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Greg Mullen & the Cosmic American Band – Facebook | Bandcamp

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Luke Winslow-King

“Everlasting Arms”

Luke Winslow-King

I grew up around bluegrass, my grandfather was a somewhat established fiddle player, my uncle followed The Grateful Dead, my family moved from one-stoplight town to another my entire life, so as far as a folk/traditional upbringing goes I was more privileged than most to be so engulfed in the roots of the roots. Oddly though I was oblivious to the experience until I spent two years rambling around the east coast playing every forgotten coffee shop/dive-bar/open mic fate brought along my path.

When I first ran from home at seventeen (I’m thinking specifically of the Virginia/DC area) every place I went seemed to have these long nights of one talented songwriter after another mixing in two or three traditional songs into every set. There were so many old songs I had never heard, hymns with rhythms everyone immediately knew and I could barely comprehend, large creole women and their close-eyed homages to hard weary years of their childhood, businessmen pulling on a rarely played acoustic with their button-up white business shirts playing songs their fathers taught them in some vaguely fading suburban past. It was purely an escape from the monotonous weary family life of endless bills and non-being for most of those guys, they played with such appreciation that it didn’t matter their background, they were merely vessels to help make sense of the world for a few breathes.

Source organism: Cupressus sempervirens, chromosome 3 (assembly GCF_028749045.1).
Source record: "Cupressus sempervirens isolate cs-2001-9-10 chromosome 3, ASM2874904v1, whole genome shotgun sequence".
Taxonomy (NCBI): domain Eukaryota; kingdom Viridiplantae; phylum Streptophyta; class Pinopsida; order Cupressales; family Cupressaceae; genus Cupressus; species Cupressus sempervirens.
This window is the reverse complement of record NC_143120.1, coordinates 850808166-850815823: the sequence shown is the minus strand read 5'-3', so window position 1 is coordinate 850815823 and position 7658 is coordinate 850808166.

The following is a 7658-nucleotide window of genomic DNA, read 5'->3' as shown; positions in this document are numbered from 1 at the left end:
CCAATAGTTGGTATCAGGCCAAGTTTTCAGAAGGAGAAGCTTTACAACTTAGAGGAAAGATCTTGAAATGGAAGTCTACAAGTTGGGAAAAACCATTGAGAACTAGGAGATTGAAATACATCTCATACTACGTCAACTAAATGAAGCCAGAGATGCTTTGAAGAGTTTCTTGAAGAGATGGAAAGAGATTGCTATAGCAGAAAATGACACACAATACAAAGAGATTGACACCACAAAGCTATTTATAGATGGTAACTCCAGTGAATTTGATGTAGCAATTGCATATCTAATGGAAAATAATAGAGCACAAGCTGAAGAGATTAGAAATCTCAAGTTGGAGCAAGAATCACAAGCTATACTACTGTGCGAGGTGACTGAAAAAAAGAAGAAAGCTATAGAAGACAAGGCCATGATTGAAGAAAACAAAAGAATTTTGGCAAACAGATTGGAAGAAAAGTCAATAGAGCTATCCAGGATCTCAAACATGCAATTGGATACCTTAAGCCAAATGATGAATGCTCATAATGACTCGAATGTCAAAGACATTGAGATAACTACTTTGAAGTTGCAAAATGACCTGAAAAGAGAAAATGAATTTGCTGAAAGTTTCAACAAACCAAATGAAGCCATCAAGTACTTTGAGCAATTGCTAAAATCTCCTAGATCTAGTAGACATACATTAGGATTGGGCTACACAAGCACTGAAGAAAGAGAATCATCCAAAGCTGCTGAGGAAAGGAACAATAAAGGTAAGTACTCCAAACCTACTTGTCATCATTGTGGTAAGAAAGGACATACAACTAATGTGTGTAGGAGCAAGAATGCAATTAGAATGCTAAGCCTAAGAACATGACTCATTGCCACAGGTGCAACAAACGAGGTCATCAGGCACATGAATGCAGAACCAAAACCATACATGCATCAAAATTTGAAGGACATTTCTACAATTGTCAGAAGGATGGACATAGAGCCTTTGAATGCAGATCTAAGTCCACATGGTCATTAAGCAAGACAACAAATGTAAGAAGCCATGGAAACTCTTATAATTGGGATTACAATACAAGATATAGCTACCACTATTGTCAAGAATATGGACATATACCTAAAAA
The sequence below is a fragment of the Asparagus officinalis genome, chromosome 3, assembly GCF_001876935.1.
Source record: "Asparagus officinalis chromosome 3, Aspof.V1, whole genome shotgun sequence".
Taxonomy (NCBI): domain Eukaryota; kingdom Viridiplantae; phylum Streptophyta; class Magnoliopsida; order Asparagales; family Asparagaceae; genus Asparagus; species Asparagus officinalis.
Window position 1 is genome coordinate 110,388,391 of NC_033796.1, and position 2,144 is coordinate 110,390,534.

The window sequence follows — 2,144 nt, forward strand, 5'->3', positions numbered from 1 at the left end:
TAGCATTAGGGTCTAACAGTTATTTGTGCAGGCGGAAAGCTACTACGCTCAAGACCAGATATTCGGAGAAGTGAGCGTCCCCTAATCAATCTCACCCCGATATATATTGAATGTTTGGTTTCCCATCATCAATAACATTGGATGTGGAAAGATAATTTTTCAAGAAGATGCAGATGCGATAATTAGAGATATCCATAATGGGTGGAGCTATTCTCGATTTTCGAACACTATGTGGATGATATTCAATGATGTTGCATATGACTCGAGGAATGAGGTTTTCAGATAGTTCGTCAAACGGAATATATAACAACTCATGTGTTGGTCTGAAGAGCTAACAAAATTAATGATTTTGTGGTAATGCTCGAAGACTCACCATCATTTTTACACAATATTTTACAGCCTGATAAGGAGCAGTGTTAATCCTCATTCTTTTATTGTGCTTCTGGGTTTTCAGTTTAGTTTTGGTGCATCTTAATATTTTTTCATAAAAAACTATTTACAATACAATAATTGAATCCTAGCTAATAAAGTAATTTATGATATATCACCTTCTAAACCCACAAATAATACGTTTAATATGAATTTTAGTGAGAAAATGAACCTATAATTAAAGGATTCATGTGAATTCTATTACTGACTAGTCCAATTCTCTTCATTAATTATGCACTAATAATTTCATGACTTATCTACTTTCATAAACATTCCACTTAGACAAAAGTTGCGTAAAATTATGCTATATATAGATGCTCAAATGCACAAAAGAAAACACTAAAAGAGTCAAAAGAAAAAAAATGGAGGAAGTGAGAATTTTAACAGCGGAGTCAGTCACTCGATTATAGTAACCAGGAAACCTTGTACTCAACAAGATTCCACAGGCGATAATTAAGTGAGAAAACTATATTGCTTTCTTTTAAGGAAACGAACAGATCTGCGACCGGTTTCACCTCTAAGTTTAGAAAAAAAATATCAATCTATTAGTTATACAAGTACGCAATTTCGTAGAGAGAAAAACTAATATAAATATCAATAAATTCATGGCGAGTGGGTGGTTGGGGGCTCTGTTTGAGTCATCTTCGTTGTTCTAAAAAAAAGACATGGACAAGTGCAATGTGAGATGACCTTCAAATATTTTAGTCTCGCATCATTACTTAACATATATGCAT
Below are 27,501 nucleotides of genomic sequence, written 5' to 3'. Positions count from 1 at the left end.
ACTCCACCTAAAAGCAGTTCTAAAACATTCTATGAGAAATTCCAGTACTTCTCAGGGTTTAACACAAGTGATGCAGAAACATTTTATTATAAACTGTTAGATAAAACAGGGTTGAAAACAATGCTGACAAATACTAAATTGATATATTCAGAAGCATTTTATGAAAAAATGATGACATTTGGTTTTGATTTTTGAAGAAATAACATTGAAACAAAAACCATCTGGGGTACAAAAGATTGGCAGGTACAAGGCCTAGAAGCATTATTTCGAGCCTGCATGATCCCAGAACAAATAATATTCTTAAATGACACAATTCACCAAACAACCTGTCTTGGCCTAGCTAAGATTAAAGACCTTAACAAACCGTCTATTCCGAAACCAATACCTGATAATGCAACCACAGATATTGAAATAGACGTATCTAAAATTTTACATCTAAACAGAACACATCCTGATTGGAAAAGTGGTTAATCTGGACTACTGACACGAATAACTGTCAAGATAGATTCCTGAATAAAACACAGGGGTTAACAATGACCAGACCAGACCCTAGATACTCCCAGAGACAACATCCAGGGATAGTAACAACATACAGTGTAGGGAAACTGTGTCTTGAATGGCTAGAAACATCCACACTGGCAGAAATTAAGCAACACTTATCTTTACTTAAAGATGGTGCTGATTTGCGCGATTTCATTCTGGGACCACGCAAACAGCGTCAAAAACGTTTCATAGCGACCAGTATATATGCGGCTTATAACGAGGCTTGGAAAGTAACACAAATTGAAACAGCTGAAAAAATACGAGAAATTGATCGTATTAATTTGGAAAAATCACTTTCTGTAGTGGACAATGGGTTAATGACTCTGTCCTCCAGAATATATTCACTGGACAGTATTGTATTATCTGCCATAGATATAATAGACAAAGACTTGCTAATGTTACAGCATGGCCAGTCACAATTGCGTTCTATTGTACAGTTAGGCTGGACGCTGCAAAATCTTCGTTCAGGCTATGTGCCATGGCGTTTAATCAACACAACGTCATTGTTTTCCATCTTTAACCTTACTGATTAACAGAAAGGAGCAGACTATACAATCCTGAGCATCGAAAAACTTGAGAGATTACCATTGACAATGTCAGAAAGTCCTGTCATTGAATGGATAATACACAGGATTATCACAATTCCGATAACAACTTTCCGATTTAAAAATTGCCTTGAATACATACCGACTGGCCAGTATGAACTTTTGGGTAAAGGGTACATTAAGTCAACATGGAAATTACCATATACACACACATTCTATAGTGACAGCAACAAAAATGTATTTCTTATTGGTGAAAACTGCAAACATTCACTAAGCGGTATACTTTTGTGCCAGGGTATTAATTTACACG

The dingy dusty rooms would have a handful of people talking over their selfish selves and I would sit in the front row leaning forward on my knees, my face covered with a huge nerding smile getting educated for hours on end, cursing the noise and their stupidity. By the time I was up to play I felt so humbled and ill equipped for the moment, not so much by talent or a feeling of possessing a lesser ability, instead it burned from the realization that they drew from a deeper well, all the lyrics in the world can’t come close to genuine understanding, a song sang with memories, a voice channeling a father’s words. Luke Winslow-King’s music takes me back to those beautiful and heartbreaking nights getting to the heart of it.